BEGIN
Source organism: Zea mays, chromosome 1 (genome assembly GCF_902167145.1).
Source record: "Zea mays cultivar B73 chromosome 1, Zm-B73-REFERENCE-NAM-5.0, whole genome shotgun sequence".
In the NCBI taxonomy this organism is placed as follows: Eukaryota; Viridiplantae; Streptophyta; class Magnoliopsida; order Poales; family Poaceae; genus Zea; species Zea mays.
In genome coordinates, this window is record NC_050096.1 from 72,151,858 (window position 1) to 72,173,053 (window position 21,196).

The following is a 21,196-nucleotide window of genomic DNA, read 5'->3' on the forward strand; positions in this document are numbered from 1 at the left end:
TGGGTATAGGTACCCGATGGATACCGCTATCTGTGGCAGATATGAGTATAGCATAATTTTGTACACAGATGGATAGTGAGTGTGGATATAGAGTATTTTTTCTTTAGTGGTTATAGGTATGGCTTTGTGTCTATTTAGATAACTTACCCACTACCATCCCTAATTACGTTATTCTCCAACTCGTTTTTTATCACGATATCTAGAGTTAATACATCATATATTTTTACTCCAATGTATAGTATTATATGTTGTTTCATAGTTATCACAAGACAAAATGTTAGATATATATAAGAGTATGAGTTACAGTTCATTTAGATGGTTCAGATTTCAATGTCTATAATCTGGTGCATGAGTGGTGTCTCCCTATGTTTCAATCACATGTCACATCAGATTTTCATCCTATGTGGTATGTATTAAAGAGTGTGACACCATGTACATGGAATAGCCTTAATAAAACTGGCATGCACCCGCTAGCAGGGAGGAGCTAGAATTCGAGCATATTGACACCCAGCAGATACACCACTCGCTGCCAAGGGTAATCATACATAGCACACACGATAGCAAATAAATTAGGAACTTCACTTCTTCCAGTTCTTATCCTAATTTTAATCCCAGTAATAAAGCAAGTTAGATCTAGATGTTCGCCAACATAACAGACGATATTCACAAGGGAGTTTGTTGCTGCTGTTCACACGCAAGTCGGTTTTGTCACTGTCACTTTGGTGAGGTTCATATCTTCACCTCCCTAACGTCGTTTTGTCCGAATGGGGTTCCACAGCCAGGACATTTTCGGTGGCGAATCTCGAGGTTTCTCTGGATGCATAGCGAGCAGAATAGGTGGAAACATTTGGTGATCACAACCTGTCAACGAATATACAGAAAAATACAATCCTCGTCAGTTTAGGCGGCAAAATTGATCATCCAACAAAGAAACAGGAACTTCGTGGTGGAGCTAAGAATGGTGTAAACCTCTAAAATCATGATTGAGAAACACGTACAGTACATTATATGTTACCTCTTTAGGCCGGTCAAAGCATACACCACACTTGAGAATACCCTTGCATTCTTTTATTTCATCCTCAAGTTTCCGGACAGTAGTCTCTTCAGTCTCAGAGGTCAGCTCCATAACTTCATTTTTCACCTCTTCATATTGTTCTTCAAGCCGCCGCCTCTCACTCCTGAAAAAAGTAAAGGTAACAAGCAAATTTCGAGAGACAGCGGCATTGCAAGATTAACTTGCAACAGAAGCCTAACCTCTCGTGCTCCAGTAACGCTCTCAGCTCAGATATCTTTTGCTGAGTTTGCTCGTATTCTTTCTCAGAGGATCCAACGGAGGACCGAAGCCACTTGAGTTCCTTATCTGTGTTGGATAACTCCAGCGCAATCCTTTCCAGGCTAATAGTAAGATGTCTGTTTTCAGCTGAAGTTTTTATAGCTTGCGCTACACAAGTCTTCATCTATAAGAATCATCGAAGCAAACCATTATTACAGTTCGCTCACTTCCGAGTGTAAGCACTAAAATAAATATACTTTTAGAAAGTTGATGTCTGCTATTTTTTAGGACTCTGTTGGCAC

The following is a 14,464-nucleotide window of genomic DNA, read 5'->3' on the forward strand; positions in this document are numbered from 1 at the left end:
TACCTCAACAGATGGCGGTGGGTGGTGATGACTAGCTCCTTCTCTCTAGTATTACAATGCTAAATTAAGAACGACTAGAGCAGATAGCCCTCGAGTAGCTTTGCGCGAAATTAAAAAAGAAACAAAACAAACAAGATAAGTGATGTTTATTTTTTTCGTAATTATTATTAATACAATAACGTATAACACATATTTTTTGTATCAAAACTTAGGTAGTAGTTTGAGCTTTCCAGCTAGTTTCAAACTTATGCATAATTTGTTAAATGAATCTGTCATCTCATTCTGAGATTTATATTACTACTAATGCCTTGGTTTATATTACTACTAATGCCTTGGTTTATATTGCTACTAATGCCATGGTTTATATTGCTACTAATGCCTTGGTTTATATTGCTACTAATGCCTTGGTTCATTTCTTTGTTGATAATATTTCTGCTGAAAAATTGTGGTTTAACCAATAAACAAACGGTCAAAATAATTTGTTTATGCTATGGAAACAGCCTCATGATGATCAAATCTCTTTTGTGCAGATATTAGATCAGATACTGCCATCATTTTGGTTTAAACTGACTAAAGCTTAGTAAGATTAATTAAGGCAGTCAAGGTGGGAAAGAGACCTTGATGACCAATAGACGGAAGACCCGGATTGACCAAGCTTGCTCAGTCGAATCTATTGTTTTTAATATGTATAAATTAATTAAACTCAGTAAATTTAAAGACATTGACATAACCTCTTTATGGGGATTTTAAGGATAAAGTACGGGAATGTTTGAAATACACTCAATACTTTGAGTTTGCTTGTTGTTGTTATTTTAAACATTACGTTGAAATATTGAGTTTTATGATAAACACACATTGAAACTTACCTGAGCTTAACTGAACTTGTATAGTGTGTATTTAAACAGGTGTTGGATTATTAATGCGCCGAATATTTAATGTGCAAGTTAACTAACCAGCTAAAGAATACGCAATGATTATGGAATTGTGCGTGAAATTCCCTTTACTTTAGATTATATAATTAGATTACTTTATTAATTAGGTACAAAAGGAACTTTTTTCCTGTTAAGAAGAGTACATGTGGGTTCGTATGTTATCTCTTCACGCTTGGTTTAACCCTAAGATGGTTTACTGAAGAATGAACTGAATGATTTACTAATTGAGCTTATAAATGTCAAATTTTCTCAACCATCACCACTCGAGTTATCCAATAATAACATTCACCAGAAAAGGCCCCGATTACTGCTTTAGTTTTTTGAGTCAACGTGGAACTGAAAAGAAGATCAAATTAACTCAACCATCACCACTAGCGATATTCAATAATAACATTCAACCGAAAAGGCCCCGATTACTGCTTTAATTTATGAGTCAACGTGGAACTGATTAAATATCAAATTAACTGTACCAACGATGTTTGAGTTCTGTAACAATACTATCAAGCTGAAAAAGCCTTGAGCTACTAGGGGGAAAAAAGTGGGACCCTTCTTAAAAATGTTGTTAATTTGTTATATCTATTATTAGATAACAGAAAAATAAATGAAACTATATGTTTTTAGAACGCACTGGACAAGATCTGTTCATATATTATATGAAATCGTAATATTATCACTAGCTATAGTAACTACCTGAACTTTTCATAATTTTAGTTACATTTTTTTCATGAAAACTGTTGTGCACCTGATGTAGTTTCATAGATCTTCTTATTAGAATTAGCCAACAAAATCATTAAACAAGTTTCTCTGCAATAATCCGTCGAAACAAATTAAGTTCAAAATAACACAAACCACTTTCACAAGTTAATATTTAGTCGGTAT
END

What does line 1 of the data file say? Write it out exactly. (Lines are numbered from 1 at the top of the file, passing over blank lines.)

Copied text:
Source organism: Zea mays, chromosome 1 (genome assembly GCF_902167145.1).